It might be at nine-years old, it might be at eleven, but somewhere around ten years of age children’s brains change in a significant, but often overlooked way. It’s at this stage that the brain’s cells begin to develop a sheathing along their bodies, a bit like bark developing on a tree trunk; this new development makes the brain a little less open to new connections and much faster along the connections it has built. This change has important implications for learning, but also for feeling.
Archive for July, 2009
Ask your child to imagine which animal everyone in the family most resembles. Draw your child out by asking about why they chose the animal they did, was it based on appearance, behavior or an affinity of spirit that they see between you and a bear or penguin?
Consider what your child says, and what it implies about the way that they experience you (as well as siblings and others in the household). Are you perceived as hot-tempered, scary sometimes or are you seen as warm and nurturing while they see themselves as helpless or hapless? Perhaps they see you, or your spouse as a turtle who withdraws into their shell, or as some rare creature that is hard to spot in the forest or jungle.
A girl named Lily was murdered.
I hardly knew her, and yet I can’t stop thinking about her… and her parents.
After my best friend was killed when I was a kid, I overheard a man say, “God has his reasons,” and that was the final straw in my tenuous belief in the God I was raised with. And if I learned anything from that experience, it is that platitudes hurt more than they help in the face of abject despair. My friend’s death was an accident. Lily was killed deliberately. The truth has some very dark stuff in it that none of us understand.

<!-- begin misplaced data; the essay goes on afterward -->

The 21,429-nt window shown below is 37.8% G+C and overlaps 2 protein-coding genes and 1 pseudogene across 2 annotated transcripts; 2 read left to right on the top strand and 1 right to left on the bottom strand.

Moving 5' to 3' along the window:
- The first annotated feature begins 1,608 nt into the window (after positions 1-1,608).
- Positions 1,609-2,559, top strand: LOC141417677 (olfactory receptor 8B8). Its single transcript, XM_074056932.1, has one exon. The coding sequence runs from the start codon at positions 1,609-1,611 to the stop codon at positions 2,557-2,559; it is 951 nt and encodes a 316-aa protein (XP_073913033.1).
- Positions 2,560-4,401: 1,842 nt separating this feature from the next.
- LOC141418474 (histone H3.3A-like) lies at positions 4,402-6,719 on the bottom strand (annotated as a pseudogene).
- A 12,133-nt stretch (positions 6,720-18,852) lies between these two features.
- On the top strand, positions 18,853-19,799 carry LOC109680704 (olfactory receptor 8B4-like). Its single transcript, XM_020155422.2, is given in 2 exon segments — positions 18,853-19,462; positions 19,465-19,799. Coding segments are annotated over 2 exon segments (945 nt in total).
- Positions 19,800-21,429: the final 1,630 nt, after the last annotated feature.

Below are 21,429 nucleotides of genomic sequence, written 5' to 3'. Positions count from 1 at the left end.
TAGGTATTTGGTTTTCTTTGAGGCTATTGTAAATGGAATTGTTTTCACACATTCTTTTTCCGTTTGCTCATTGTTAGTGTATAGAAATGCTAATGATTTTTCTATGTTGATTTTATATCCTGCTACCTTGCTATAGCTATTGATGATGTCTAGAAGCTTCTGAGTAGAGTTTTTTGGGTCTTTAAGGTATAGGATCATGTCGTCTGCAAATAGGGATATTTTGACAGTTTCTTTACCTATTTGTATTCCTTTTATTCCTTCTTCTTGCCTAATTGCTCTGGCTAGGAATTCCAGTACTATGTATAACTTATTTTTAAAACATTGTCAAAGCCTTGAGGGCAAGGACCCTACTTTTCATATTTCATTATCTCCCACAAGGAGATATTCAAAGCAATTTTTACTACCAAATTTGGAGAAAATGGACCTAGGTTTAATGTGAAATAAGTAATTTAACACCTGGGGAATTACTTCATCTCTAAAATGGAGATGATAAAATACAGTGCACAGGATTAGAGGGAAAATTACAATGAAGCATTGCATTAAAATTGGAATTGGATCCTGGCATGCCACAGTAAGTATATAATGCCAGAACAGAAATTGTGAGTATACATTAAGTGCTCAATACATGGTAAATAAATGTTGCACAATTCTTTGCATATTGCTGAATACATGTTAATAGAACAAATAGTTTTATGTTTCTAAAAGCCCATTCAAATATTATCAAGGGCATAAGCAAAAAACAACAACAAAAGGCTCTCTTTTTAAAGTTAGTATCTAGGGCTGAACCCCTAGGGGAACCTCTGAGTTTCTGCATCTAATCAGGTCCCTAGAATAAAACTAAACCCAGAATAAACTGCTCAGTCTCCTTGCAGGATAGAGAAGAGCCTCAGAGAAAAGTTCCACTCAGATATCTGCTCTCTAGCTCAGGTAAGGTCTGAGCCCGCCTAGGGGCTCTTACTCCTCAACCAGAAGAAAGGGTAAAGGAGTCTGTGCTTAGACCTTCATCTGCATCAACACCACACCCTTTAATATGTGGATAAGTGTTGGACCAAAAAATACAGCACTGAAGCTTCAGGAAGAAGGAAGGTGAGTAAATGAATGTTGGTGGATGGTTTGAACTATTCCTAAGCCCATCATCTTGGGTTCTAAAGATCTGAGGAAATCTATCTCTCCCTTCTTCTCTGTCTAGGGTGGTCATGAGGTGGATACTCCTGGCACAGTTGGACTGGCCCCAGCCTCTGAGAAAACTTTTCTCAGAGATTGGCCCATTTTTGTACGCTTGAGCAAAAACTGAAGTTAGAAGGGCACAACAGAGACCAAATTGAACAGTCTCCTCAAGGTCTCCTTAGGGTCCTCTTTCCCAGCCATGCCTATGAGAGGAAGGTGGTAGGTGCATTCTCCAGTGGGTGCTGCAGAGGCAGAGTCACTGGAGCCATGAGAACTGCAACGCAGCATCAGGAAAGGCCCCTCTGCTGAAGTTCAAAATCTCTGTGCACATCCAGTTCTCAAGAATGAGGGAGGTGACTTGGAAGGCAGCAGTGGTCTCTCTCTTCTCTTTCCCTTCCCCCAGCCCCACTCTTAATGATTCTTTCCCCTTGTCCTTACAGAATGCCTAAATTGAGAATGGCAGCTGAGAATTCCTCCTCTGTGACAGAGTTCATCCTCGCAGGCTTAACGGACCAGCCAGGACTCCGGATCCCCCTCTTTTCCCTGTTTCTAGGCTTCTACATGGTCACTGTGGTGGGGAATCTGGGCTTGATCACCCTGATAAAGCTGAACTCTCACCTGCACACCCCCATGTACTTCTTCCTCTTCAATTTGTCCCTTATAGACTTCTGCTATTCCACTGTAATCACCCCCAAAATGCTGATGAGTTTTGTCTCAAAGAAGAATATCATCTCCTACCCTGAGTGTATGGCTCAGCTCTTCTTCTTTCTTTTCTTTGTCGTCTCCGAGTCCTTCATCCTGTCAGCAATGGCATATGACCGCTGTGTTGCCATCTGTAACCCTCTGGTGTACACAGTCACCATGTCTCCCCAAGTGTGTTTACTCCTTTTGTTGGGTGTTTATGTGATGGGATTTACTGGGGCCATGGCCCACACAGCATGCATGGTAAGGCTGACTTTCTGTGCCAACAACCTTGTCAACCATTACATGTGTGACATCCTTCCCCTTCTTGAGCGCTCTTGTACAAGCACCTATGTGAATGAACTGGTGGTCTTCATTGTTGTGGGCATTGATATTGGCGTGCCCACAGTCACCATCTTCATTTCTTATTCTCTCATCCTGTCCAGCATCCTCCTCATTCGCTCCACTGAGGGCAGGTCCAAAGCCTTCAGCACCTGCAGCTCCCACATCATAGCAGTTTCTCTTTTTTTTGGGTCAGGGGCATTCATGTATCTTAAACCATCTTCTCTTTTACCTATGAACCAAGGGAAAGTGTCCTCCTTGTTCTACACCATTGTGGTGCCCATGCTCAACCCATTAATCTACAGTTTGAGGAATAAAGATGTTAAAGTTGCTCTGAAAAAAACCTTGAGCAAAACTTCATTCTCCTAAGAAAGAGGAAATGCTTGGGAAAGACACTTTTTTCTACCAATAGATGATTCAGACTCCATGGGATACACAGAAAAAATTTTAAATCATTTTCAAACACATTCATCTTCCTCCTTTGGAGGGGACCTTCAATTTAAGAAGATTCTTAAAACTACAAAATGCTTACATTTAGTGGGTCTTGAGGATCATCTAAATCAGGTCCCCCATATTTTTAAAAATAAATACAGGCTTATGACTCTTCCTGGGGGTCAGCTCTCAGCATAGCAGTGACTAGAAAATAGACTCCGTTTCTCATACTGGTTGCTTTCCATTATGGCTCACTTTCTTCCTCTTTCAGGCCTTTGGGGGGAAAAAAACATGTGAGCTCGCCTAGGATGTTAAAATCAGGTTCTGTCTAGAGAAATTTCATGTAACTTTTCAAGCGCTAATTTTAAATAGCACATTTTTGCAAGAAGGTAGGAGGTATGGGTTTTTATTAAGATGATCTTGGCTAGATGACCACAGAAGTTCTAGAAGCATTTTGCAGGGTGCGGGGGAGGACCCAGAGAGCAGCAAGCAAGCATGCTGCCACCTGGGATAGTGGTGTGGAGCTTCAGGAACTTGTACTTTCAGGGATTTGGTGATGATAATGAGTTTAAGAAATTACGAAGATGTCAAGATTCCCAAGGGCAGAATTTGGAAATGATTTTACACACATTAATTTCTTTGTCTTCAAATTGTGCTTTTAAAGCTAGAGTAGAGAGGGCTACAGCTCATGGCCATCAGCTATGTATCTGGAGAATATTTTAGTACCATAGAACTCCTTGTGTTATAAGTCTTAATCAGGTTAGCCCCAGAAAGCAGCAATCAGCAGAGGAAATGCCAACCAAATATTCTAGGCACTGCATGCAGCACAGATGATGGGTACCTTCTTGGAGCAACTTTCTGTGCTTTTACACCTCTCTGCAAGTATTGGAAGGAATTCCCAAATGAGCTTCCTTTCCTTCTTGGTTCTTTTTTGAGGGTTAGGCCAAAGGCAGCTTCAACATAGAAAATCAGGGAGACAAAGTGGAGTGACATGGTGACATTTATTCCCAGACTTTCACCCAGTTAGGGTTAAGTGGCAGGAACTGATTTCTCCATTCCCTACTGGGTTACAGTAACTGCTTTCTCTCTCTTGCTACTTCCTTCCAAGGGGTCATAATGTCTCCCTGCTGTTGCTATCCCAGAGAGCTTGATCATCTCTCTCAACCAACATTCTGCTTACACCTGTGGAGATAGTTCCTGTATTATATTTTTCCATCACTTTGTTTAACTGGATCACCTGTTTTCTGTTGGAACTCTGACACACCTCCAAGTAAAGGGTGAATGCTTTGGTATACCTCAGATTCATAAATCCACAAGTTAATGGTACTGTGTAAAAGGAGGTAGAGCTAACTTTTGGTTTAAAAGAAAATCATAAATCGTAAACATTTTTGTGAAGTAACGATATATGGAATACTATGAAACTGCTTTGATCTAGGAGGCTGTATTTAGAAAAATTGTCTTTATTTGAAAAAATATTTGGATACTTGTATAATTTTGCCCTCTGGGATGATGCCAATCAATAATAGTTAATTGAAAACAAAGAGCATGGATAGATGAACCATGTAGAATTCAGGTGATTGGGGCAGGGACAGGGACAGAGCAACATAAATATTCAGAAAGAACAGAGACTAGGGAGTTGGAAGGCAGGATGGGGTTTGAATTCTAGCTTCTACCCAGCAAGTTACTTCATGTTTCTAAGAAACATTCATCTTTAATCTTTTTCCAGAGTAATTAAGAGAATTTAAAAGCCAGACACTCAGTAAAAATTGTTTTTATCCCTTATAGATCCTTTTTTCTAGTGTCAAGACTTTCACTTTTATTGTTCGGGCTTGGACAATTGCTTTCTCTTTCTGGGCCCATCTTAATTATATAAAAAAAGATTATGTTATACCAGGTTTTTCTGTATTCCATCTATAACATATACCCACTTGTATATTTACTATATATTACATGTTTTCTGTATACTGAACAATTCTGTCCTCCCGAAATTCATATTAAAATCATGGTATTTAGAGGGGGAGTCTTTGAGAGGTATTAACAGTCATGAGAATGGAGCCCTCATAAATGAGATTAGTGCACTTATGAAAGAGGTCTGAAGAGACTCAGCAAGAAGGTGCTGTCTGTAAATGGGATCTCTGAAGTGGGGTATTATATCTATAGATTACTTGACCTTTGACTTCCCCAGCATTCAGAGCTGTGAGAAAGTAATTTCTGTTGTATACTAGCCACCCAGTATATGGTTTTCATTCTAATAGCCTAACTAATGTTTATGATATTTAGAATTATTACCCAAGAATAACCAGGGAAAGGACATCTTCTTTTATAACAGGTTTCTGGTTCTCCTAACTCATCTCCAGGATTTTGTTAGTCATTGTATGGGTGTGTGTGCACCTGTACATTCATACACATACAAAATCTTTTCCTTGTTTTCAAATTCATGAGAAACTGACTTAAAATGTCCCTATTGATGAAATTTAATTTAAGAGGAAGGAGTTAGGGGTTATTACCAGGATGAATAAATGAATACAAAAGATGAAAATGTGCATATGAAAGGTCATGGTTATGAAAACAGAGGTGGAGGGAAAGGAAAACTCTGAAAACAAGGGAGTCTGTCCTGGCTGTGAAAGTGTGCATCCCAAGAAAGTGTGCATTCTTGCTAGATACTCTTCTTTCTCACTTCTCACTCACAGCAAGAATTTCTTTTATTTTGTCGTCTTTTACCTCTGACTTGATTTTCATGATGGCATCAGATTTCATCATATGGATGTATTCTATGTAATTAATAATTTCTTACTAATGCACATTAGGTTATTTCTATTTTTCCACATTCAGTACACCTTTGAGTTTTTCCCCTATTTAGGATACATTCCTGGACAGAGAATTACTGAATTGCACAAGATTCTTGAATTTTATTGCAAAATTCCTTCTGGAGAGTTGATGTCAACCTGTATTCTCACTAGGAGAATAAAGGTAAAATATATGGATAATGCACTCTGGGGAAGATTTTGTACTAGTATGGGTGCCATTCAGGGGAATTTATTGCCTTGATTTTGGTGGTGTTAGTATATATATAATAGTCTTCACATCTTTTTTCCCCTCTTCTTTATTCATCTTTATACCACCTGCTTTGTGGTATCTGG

So, just in case it helps, please send love to Lily’s spirit, and to her parents.
If we parents are going to care about, and take better care of, all our collective children it will help if we better understand those children and the world we are all living in together. Just because our specific child does not have a learning difference or an anxiety disorder doesn’t mean that we ought to care less about those things.
While we have been in a long age of narcissism, with people appearing self-involved when in truth many people simply have had little to no idea about who they truly are, not to mention what meaning or purpose they might discover within (or at least assign to) their lives (See post on how narcissism is like footed pajamas: http://tiny.cc/fBGcN) we all continue to evolve (although it may at times seem to be more like devolve). Just like children, who may regress a little and take a developmental step backward in order to then take a leap forward, our collective age may be doing the same—at least in terms of authenticity and relatedness.
Although I suspect (or at least hope) that the world is in a major transition and will not remain stuck in this alienated and pervasively commercialized state for long, we do seem to have slipped into a virtual age of autism.
Debra Borys, Ph.D., a clinical and health psychologist in the West Los Angeles with particular expertise in trauma mentioned an intriguing and disturbing trend amongst a growing number of former professional women: full time moms who have fallen into workaholic lifestyles. Could someone be a workaholic without a job outside the home? Dr. Borys, a mother of two herself, gives the following case example:
Tracy is a full-time mom of an 18-month-old daughter, with a spouse who works full-time but is very involved in Stella’s care as well. Before having Stella, Tracy managed human resources for a major corporation. As a stay-at-home mom, she finds herself venting to friends (whom she now only sees for joint play-dates) that while she adores Stella, she always feels tired, trapped in her schedule, and overwhelmed by a never-ending list of tasks. She feels herself to be a prisoner of her to-do list and is compelled to try and complete it (which we all know as parents is impossible). While at work she could at least eventually leave the office, now that her home is her office the mind-set of work never ends.